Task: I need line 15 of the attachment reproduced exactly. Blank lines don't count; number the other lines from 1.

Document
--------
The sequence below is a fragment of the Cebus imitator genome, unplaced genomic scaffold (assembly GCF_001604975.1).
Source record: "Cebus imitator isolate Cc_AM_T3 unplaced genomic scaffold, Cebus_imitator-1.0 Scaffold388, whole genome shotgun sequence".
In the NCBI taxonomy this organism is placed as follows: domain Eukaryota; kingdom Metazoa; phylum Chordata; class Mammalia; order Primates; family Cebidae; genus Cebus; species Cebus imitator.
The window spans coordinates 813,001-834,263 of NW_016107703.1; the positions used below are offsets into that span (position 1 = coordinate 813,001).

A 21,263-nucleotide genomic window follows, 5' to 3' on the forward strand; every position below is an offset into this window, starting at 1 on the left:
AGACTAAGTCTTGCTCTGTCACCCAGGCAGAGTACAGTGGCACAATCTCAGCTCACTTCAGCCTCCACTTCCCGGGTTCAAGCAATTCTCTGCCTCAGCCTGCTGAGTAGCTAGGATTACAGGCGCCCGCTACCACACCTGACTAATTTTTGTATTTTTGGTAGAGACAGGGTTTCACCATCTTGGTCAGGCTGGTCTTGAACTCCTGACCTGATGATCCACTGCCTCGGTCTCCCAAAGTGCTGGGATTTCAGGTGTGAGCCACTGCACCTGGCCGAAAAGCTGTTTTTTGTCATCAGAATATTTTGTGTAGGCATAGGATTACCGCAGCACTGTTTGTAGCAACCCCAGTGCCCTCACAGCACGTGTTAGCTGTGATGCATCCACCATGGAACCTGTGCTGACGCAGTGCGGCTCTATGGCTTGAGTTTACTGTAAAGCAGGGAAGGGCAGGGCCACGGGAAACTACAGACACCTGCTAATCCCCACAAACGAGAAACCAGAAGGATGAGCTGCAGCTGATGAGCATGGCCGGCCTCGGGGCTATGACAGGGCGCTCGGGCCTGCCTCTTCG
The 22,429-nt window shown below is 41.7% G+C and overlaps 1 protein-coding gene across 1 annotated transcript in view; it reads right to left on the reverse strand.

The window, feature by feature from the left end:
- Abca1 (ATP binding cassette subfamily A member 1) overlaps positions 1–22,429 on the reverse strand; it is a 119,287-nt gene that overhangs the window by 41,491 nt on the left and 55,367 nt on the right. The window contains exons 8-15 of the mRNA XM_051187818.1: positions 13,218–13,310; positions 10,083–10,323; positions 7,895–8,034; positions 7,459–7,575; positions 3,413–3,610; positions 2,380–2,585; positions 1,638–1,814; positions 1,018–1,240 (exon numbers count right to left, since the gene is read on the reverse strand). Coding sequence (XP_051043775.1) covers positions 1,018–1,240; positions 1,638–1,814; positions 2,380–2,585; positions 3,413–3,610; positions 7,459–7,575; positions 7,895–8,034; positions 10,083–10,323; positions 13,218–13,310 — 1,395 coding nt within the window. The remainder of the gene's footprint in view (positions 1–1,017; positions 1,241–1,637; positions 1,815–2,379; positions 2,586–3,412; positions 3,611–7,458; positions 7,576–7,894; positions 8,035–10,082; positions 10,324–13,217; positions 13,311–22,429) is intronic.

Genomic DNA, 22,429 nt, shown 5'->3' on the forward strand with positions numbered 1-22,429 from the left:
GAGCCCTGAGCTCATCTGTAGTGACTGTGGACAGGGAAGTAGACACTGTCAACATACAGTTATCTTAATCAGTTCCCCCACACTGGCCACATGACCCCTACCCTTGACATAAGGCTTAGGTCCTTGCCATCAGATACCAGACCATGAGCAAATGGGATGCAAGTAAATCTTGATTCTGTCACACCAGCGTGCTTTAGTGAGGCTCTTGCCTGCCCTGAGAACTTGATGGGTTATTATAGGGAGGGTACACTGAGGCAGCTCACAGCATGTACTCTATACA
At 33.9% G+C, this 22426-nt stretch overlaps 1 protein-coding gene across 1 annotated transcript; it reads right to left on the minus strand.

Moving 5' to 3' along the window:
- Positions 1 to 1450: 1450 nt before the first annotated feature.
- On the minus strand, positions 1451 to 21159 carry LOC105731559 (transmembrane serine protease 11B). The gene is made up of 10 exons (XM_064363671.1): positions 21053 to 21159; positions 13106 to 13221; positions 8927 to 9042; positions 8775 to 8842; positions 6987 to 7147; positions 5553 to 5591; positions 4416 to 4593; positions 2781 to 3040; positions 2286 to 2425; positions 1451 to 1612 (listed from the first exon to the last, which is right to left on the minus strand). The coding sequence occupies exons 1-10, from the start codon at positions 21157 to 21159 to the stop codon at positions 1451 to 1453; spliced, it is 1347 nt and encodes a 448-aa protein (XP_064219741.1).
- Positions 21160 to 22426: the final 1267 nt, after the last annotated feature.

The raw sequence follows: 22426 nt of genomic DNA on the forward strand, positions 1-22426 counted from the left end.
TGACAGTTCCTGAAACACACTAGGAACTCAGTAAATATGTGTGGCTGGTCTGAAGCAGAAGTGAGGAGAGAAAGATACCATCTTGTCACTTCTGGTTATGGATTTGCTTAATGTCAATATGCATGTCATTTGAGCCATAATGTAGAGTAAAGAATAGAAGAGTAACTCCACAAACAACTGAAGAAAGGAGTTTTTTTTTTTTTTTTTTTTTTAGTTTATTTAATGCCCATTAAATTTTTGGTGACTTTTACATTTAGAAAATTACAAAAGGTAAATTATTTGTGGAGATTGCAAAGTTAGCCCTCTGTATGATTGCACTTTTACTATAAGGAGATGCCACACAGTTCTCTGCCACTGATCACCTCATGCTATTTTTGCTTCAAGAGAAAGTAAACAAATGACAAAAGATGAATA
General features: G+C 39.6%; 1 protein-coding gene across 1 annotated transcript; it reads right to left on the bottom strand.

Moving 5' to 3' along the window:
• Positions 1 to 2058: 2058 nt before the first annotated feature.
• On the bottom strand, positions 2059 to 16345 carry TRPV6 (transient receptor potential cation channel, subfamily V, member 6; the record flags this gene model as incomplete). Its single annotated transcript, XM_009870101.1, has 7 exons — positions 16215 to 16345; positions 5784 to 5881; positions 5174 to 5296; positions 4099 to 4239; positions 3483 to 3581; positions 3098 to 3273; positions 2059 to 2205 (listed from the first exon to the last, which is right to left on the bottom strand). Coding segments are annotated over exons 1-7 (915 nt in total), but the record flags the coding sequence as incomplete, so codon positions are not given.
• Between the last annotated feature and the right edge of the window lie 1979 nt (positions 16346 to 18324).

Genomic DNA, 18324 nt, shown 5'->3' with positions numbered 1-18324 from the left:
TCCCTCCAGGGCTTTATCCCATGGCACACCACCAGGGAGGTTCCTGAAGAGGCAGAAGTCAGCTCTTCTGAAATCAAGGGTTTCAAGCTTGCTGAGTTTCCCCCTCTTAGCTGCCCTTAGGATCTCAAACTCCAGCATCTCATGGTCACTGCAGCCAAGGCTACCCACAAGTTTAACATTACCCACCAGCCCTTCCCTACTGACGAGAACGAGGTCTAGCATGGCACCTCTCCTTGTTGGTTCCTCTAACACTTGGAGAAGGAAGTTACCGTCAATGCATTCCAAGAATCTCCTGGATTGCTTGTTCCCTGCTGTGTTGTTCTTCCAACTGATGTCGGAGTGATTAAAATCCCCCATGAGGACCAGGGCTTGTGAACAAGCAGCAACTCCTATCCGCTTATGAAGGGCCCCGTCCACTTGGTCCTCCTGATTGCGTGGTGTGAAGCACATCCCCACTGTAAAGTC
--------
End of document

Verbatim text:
- On the minus strand, positions 1451 to 21159 carry LOC105731559 (transmembrane serine protease 11B). The gene is made up of 10 exons (XM_064363671.1): positions 21053 to 21159; positions 13106 to 13221; positions 8927 to 9042; positions 8775 to 8842; positions 6987 to 7147; positions 5553 to 5591; positions 4416 to 4593; positions 2781 to 3040; positions 2286 to 2425; positions 1451 to 1612 (listed from the first exon to the last, which is right to left on the minus strand). The coding sequence occupies exons 1-10, from the start codon at positions 21157 to 21159 to the stop codon at positions 1451 to 1453; spliced, it is 1347 nt and encodes a 448-aa protein (XP_064219741.1).